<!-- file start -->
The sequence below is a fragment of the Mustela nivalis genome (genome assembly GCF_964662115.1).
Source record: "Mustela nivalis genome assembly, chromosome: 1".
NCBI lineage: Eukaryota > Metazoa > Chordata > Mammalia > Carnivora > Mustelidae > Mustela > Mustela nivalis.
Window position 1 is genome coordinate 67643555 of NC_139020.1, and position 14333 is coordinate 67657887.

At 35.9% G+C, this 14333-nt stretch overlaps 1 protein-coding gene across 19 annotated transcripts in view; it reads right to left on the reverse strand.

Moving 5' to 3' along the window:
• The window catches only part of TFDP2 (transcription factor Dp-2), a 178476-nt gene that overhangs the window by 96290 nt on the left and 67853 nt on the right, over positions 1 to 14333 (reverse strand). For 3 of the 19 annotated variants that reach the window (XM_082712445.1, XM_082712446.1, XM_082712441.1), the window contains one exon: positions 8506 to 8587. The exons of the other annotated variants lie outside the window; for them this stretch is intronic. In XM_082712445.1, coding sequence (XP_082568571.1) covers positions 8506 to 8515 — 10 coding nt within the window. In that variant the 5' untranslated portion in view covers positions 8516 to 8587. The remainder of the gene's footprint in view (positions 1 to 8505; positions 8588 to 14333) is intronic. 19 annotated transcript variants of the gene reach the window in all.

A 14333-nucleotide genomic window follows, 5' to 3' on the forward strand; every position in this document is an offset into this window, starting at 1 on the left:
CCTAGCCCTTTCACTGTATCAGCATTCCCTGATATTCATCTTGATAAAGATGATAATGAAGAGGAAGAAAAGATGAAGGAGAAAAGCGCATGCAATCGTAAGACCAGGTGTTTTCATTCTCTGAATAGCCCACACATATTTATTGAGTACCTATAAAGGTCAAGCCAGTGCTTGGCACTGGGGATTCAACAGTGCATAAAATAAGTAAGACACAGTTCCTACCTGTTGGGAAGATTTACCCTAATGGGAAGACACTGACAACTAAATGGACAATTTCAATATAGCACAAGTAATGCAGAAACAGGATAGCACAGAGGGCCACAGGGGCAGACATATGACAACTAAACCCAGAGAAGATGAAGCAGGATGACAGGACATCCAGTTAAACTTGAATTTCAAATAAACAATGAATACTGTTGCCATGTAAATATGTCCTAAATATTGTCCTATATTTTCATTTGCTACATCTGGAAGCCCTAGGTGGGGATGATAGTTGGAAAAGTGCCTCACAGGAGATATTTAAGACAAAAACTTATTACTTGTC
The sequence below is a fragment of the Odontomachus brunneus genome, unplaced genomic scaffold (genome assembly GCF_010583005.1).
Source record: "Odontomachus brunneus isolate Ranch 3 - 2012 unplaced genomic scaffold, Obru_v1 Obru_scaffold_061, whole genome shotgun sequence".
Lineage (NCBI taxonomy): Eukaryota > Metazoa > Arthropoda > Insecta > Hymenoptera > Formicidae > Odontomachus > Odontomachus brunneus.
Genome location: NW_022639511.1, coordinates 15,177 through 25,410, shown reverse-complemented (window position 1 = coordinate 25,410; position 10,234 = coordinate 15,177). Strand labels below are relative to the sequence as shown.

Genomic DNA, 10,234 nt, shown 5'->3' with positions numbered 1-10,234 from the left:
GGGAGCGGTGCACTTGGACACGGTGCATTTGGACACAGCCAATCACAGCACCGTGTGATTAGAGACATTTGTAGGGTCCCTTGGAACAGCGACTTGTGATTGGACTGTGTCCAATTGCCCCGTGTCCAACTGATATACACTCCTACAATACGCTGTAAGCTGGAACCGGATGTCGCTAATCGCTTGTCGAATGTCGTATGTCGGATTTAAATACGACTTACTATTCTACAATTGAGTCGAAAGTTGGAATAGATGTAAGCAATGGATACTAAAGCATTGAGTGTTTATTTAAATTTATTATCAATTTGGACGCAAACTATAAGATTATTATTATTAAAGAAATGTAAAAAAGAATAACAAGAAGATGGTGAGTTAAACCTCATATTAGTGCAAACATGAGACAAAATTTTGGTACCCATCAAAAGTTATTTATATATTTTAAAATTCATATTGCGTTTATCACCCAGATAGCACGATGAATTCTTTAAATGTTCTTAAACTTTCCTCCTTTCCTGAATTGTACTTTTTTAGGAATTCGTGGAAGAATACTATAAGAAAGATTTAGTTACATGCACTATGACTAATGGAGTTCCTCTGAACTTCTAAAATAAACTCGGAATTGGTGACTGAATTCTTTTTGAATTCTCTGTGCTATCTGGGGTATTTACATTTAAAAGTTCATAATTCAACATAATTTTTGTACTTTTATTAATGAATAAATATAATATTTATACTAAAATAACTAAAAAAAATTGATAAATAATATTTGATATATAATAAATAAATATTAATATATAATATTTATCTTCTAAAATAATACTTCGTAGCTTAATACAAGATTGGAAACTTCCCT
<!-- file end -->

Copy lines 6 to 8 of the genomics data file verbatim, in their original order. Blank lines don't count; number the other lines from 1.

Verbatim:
Moving 5' to 3' along the window:
• The window catches only part of TFDP2 (transcription factor Dp-2), a 178476-nt gene that overhangs the window by 96290 nt on the left and 67853 nt on the right, over positions 1 to 14333 (reverse strand). For 3 of the 19 annotated variants that reach the window (XM_082712445.1, XM_082712446.1, XM_082712441.1), the window contains one exon: positions 8506 to 8587. The exons of the other annotated variants lie outside the window; for them this stretch is intronic. In XM_082712445.1, coding sequence (XP_082568571.1) covers positions 8506 to 8515 — 10 coding nt within the window. In that variant the 5' untranslated portion in view covers positions 8516 to 8587. The remainder of the gene's footprint in view (positions 1 to 8505; positions 8588 to 14333) is intronic. 19 annotated transcript variants of the gene reach the window in all.

A 14333-nucleotide genomic window follows, 5' to 3' on the forward strand; every position in this document is an offset into this window, starting at 1 on the left: